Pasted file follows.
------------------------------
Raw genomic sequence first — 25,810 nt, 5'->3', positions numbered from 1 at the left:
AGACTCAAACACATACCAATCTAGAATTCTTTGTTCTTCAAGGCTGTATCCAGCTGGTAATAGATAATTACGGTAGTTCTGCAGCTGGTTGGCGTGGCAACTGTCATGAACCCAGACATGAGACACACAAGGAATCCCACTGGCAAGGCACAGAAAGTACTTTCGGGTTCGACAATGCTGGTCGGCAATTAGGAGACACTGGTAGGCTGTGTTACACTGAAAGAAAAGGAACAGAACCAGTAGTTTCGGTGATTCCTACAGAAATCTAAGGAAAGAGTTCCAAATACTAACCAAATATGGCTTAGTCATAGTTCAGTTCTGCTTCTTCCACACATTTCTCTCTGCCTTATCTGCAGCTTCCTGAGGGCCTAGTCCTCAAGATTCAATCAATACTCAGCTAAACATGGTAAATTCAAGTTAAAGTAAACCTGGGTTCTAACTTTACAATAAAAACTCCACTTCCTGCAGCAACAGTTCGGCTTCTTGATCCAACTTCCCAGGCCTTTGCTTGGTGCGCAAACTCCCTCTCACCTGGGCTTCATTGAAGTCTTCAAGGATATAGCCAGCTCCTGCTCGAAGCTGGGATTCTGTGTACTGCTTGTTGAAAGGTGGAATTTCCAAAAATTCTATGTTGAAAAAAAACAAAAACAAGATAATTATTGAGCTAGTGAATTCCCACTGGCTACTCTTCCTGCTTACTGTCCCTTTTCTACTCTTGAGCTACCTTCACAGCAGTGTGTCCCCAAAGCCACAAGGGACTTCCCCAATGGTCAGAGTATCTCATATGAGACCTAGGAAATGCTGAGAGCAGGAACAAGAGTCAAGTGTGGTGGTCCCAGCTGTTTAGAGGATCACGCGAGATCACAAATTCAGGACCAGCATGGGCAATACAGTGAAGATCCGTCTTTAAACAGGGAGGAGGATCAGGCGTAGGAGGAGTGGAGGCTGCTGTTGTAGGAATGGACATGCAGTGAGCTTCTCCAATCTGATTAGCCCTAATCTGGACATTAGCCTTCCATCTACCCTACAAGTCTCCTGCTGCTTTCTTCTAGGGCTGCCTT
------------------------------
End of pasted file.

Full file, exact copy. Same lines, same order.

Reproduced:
Raw genomic sequence first — 25,810 nt, 5'->3', positions numbered from 1 at the left:
AGACTCAAACACATACCAATCTAGAATTCTTTGTTCTTCAAGGCTGTATCCAGCTGGTAATAGATAATTACGGTAGTTCTGCAGCTGGTTGGCGTGGCAACTGTCATGAACCCAGACATGAGACACACAAGGAATCCCACTGGCAAGGCACAGAAAGTACTTTCGGGTTCGACAATGCTGGTCGGCAATTAGGAGACACTGGTAGGCTGTGTTACACTGAAAGAAAAGGAACAGAACCAGTAGTTTCGGTGATTCCTACAGAAATCTAAGGAAAGAGTTCCAAATACTAACCAAATATGGCTTAGTCATAGTTCAGTTCTGCTTCTTCCACACATTTCTCTCTGCCTTATCTGCAGCTTCCTGAGGGCCTAGTCCTCAAGATTCAATCAATACTCAGCTAAACATGGTAAATTCAAGTTAAAGTAAACCTGGGTTCTAACTTTACAATAAAAACTCCACTTCCTGCAGCAACAGTTCGGCTTCTTGATCCAACTTCCCAGGCCTTTGCTTGGTGCGCAAACTCCCTCTCACCTGGGCTTCATTGAAGTCTTCAAGGATATAGCCAGCTCCTGCTCGAAGCTGGGATTCTGTGTACTGCTTGTTGAAAGGTGGAATTTCCAAAAATTCTATGTTGAAAAAAAACAAAAACAAGATAATTATTGAGCTAGTGAATTCCCACTGGCTACTCTTCCTGCTTACTGTCCCTTTTCTACTCTTGAGCTACCTTCACAGCAGTGTGTCCCCAAAGCCACAAGGGACTTCCCCAATGGTCAGAGTATCTCATATGAGACCTAGGAAATGCTGAGAGCAGGAACAAGAGTCAAGTGTGGTGGTCCCAGCTGTTTAGAGGATCACGCGAGATCACAAATTCAGGACCAGCATGGGCAATACAGTGAAGATCCGTCTTTAAACAGGGAGGAGGATCAGGCGTAGGAGGAGTGGAGGCTGCTGTTGTAGGAATGGACATGCAGTGAGCTTCTCCAATCTGATTAGCCCTAATCTGGACATTAGCCTTCCATCTACCCTACAAGTCTCCTGCTGCTTTCTTCTAGGGCTGCCTT